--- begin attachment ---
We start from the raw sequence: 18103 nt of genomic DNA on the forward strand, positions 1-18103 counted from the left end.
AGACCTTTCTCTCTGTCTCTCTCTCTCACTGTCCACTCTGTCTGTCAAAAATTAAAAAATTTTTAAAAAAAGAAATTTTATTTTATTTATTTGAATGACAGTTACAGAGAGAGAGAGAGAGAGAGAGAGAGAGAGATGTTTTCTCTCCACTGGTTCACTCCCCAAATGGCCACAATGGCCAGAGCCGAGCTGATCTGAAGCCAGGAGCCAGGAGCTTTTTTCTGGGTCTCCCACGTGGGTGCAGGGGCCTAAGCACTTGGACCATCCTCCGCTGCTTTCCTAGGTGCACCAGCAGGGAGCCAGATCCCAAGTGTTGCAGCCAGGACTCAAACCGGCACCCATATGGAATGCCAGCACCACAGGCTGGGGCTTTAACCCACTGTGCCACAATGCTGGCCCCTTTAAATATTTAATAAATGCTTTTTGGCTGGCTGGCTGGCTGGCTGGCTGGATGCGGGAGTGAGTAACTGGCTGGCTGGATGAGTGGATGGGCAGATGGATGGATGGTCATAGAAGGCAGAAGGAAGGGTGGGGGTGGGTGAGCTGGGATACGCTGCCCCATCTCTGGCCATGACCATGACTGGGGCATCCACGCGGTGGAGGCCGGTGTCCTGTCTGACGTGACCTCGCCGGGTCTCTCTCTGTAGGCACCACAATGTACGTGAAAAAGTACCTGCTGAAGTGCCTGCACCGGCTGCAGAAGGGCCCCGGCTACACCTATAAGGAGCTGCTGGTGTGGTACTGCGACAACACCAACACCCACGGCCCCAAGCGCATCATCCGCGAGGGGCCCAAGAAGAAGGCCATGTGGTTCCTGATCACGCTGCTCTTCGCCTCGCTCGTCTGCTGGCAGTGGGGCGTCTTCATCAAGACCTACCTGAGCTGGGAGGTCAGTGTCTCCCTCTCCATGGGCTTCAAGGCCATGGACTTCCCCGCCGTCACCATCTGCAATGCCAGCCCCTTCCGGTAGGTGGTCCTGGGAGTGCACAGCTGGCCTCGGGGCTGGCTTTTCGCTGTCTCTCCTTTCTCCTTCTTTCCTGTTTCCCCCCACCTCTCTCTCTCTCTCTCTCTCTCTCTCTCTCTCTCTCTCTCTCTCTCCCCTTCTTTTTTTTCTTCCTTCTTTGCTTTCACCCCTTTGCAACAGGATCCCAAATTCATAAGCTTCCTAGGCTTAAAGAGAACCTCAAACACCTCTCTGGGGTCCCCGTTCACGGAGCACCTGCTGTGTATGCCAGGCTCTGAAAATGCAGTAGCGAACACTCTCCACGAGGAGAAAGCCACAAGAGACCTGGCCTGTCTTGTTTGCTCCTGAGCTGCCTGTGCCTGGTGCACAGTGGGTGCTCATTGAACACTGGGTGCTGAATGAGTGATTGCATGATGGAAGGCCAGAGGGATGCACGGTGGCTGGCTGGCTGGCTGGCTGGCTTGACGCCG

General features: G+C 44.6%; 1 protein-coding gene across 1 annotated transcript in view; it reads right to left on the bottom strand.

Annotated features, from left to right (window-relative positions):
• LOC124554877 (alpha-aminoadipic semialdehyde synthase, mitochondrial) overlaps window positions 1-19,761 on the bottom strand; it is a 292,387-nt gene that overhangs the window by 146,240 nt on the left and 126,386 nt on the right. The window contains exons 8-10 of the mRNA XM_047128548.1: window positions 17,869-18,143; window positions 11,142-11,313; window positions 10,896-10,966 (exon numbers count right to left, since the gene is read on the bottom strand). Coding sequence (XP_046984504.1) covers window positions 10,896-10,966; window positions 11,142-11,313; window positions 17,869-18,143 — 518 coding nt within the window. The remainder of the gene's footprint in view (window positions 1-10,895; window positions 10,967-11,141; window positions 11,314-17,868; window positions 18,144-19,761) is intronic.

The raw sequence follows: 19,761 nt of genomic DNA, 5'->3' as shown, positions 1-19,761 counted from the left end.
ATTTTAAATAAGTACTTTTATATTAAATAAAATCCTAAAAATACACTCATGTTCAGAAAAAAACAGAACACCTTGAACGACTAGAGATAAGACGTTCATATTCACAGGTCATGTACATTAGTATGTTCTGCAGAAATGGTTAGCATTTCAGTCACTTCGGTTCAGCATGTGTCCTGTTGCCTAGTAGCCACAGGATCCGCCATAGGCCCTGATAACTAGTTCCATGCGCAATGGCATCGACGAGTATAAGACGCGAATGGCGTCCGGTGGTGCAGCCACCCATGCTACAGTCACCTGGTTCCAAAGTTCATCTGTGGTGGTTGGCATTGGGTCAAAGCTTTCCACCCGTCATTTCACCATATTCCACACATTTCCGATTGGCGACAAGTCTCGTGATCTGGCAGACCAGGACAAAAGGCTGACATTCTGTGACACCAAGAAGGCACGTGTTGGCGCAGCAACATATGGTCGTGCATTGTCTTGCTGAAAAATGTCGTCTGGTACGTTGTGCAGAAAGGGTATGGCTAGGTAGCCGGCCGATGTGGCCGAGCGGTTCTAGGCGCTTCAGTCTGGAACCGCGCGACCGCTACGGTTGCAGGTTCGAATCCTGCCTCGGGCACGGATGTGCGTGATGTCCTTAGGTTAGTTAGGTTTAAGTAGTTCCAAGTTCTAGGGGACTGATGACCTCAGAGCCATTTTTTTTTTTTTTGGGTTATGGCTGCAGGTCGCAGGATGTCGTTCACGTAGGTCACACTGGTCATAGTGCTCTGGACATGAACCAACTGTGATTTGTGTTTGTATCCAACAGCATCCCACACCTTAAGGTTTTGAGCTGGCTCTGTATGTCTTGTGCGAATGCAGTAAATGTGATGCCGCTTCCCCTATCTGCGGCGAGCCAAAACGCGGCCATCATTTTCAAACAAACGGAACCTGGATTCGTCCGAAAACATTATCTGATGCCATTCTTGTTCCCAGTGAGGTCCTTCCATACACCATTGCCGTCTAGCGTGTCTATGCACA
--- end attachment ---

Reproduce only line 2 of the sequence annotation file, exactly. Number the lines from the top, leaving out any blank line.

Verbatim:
AGACCTTTCTCTCTGTCTCTCTCTCTCACTGTCCACTCTGTCTGTCAAAAATTAAAAAATTTTTAAAAAAAGAAATTTTATTTTATTTATTTGAATGACAGTTACAGAGAGAGAGAGAGAGAGAGAGAGAGAGAGATGTTTTCTCTCCACTGGTTCACTCCCCAAATGGCCACAATGGCCAGAGCCGAGCTGATCTGAAGCCAGGAGCCAGGAGCTTTTTTCTGGGTCTCCCACGTGGGTGCAGGGGCCTAAGCACTTGGACCATCCTCCGCTGCTTTCCTAGGTGCACCAGCAGGGAGCCAGATCCCAAGTGTTGCAGCCAGGACTCAAACCGGCACCCATATGGAATGCCAGCACCACAGGCTGGGGCTTTAACCCACTGTGCCACAATGCTGGCCCCTTTAAATATTTAATAAATGCTTTTTGGCTGGCTGGCTGGCTGGCTGGCTGGATGCGGGAGTGAGTAACTGGCTGGCTGGATGAGTGGATGGGCAGATGGATGGATGGTCATAGAAGGCAGAAGGAAGGGTGGGGGTGGGTGAGCTGGGATACGCTGCCCCATCTCTGGCCATGACCATGACTGGGGCATCCACGCGGTGGAGGCCGGTGTCCTGTCTGACGTGACCTCGCCGGGTCTCTCTCTGTAGGCACCACAATGTACGTGAAAAAGTACCTGCTGAAGTGCCTGCACCGGCTGCAGAAGGGCCCCGGCTACACCTATAAGGAGCTGCTGGTGTGGTACTGCGACAACACCAACACCCACGGCCCCAAGCGCATCATCCGCGAGGGGCCCAAGAAGAAGGCCATGTGGTTCCTGATCACGCTGCTCTTCGCCTCGCTCGTCTGCTGGCAGTGGGGCGTCTTCATCAAGACCTACCTGAGCTGGGAGGTCAGTGTCTCCCTCTCCATGGGCTTCAAGGCCATGGACTTCCCCGCCGTCACCATCTGCAATGCCAGCCCCTTCCGGTAGGTGGTCCTGGGAGTGCACAGCTGGCCTCGGGGCTGGCTTTTCGCTGTCTCTCCTTTCTCCTTCTTTCCTGTTTCCCCCCACCTCTCTCTCTCTCTCTCTCTCTCTCTCTCTCTCTCTCTCTCTCTCTCCCCTTCTTTTTTTTCTTCCTTCTTTGCTTTCACCCCTTTGCAACAGGATCCCAAATTCATAAGCTTCCTAGGCTTAAAGAGAACCTCAAACACCTCTCTGGGGTCCCCGTTCACGGAGCACCTGCTGTGTATGCCAGGCTCTGAAAATGCAGTAGCGAACACTCTCCACGAGGAGAAAGCCACAAGAGACCTGGCCTGTCTTGTTTGCTCCTGAGCTGCCTGTGCCTGGTGCACAGTGGGTGCTCATTGAACACTGGGTGCTGAATGAGTGATTGCATGATGGAAGGCCAGAGGGATGCACGGTGGCTGGCTGGCTGGCTGGCTGGCTTGACGCCG